Hampshire & Isle of Wight

Southampton water fluoridation scheme 'to go ahead'

Running tap
Image caption Fluoridation supporters say the move will reduce tooth decay

The authority in charge of adding fluoride to Southampton's water has yet to set a timetable for the scheme, even though it will be disbanded in 2013.

The South of England strategic health authority (SHA), which is due to be scrapped in March, insists fluoridation of the city's tap water will go ahead.

The admission comes as campaigners urge the government to halt the process.

The Hampshire Against Fluoridation (HAF) group is concerned that fluoride could have adverse health effects.

In a letter to the Secretary of State for Health Andrew Lansley, HAF chairman John Spottiswoode urged the government to channel money for fluoridation into child dental services.

The Department of Health said decisions on the fluoridation of drinking water - which aims to reduce tooth decay - should be taken locally.

The SHA agreed to a request by NHS Southampton City in 2009 to add fluoride to tap water in Southampton and parts of south Hampshire but, when asked for an update, a spokesman said no timetable had been set.

'Ridiculous situation'

Southern Water, which would carry out the fluoridation, said: "An updated feasibility study is ongoing and we are in regular correspondence with the Strategic Health Authority as part of this."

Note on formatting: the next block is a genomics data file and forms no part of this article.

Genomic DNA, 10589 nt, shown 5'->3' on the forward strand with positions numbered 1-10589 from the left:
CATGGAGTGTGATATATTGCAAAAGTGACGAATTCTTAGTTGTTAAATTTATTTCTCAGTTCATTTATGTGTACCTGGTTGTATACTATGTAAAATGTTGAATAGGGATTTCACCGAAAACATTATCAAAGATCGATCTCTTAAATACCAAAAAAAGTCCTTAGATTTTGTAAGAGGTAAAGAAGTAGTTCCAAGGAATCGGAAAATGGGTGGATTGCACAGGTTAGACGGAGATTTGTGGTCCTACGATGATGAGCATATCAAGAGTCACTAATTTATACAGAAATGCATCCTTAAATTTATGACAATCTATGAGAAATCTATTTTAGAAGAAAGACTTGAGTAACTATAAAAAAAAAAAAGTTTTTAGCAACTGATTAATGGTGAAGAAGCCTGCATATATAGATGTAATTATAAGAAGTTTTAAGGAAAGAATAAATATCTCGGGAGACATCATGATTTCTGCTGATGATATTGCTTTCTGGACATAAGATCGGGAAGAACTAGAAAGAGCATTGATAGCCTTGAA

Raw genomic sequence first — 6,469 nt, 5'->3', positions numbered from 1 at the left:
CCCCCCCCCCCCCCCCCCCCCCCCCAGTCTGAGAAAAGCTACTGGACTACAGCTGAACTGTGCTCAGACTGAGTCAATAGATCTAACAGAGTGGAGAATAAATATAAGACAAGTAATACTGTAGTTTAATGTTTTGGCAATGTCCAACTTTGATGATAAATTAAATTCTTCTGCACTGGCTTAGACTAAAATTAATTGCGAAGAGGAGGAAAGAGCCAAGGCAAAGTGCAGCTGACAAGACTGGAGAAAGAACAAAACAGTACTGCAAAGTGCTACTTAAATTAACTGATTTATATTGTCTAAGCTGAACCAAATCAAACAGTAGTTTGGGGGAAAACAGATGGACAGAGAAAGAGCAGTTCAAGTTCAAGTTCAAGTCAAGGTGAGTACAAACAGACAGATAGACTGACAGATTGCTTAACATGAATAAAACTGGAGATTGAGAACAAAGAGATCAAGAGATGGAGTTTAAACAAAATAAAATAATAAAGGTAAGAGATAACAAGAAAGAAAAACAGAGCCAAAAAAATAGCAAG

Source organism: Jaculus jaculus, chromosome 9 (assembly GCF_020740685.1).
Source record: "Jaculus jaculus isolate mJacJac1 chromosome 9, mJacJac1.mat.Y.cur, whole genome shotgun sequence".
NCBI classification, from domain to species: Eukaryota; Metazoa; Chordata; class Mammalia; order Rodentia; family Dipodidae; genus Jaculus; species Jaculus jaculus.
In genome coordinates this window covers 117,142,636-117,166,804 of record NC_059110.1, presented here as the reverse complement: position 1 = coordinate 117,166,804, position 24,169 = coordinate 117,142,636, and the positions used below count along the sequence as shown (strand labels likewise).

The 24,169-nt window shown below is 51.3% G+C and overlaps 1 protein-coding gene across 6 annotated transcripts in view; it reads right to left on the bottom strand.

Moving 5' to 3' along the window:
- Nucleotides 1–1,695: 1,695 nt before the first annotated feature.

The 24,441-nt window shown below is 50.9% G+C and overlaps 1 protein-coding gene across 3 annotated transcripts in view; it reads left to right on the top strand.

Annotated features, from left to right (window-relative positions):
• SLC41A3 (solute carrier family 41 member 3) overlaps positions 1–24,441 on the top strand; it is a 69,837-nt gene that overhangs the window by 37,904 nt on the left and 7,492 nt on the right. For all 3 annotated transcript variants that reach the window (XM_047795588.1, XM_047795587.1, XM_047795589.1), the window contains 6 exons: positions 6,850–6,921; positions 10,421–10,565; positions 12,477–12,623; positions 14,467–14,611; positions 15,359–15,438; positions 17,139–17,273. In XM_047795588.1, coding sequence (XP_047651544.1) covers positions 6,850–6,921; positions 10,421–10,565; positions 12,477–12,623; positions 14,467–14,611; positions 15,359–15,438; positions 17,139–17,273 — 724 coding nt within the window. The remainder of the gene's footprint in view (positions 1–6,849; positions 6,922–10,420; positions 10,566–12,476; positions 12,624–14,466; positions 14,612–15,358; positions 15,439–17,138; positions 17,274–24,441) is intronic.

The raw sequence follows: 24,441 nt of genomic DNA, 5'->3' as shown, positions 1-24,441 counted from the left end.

Mr Spottiswoode said: "With less than eight months before the SHA is abolished, the details of the scheme have not been finalised, Southern Water cannot say which areas would be fluoridated and we have no idea of costs and there are no published details of the scheme - obviously a ridiculous situation."

Following the government's abolition of the SHAs, which forms part of the Health and Social Care Act, decisions over fluoridation will rest with councils.

Southampton City Council said it was not aware of any imminent plans by the SHA to implement the scheme.

A Department of Health spokesman said: "Currently strategic health authorities conduct consultations on proposals for fluoridation but, with effect from next April, this responsibility will transfer to local authorities.

"We will be shortly conducting a consultation on the detail of these changes which we propose to make through regulations and will be inviting comments on the process."

The fluoridation of Southampton's water has already been the subject of a legal battle, led by resident Geraldine Milner.

In February, the High Court ruled that the health authority was not acting unlawfully in seeking to fluoridate the water.

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